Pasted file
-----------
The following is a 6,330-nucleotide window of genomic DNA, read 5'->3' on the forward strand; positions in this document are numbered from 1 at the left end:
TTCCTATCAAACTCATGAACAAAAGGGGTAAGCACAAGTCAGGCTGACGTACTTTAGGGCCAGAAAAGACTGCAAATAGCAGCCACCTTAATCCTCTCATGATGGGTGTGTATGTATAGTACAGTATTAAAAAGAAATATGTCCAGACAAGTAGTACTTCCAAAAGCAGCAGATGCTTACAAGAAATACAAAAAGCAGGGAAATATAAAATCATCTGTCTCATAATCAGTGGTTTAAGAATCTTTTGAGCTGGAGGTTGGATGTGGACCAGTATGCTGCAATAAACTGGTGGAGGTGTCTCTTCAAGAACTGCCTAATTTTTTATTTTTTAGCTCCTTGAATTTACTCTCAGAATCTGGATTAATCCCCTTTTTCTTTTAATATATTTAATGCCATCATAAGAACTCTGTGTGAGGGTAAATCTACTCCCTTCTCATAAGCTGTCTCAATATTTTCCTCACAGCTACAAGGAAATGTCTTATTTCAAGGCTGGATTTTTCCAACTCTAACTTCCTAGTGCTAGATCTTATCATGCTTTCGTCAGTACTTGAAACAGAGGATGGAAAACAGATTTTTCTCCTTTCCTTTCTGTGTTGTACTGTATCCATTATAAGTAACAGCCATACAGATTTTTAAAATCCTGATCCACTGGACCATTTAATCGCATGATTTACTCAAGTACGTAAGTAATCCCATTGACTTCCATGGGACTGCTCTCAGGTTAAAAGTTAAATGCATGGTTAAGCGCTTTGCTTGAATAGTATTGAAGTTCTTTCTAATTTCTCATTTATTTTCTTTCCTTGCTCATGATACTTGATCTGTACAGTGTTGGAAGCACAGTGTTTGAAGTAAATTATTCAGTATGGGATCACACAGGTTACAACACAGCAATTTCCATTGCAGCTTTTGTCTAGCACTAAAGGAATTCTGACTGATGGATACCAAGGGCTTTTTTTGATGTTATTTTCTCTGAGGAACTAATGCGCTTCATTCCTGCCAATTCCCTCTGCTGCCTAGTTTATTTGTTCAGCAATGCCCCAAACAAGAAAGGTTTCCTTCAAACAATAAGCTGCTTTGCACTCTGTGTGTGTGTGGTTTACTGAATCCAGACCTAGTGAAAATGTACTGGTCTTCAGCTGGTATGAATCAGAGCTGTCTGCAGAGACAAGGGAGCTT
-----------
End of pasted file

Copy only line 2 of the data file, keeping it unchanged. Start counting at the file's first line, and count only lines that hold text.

TTCCTATCAAACTCATGAACAAAAGGGGTAAGCACAAGTCAGGCTGACGTACTTTAGGGCCAGAAAAGACTGCAAATAGCAGCCACCTTAATCCTCTCATGATGGGTGTGTATGTATAGTACAGTATTAAAAAGAAATATGTCCAGACAAGTAGTACTTCCAAAAGCAGCAGATGCTTACAAGAAATACAAAAAGCAGGGAAATATAAAATCATCTGTCTCATAATCAGTGGTTTAAGAATCTTTTGAGCTGGAGGTTGGATGTGGACCAGTATGCTGCAATAAACTGGTGGAGGTGTCTCTTCAAGAACTGCCTAATTTTTTATTTTTTAGCTCCTTGAATTTACTCTCAGAATCTGGATTAATCCCCTTTTTCTTTTAATATATTTAATGCCATCATAAGAACTCTGTGTGAGGGTAAATCTACTCCCTTCTCATAAGCTGTCTCAATATTTTCCTCACAGCTACAAGGAAATGTCTTATTTCAAGGCTGGATTTTTCCAACTCTAACTTCCTAGTGCTAGATCTTATCATGCTTTCGTCAGTACTTGAAACAGAGGATGGAAAACAGATTTTTCTCCTTTCCTTTCTGTGTTGTACTGTATCCATTATAAGTAACAGCCATACAGATTTTTAAAATCCTGATCCACTGGACCATTTAATCGCATGATTTACTCAAGTACGTAAGTAATCCCATTGACTTCCATGGGACTGCTCTCAGGTTAAAAGTTAAATGCATGGTTAAGCGCTTTGCTTGAATAGTATTGAAGTTCTTTCTAATTTCTCATTTATTTTCTTTCCTTGCTCATGATACTTGATCTGTACAGTGTTGGAAGCACAGTGTTTGAAGTAAATTATTCAGTATGGGATCACACAGGTTACAACACAGCAATTTCCATTGCAGCTTTTGTCTAGCACTAAAGGAATTCTGACTGATGGATACCAAGGGCTTTTTTTGATGTTATTTTCTCTGAGGAACTAATGCGCTTCATTCCTGCCAATTCCCTCTGCTGCCTAGTTTATTTGTTCAGCAATGCCCCAAACAAGAAAGGTTTCCTTCAAACAATAAGCTGCTTTGCACTCTGTGTGTGTGTGGTTTACTGAATCCAGACCTAGTGAAAATGTACTGGTCTTCAGCTGGTATGAATCAGAGCTGTCTGCAGAGACAAGGGAGCTT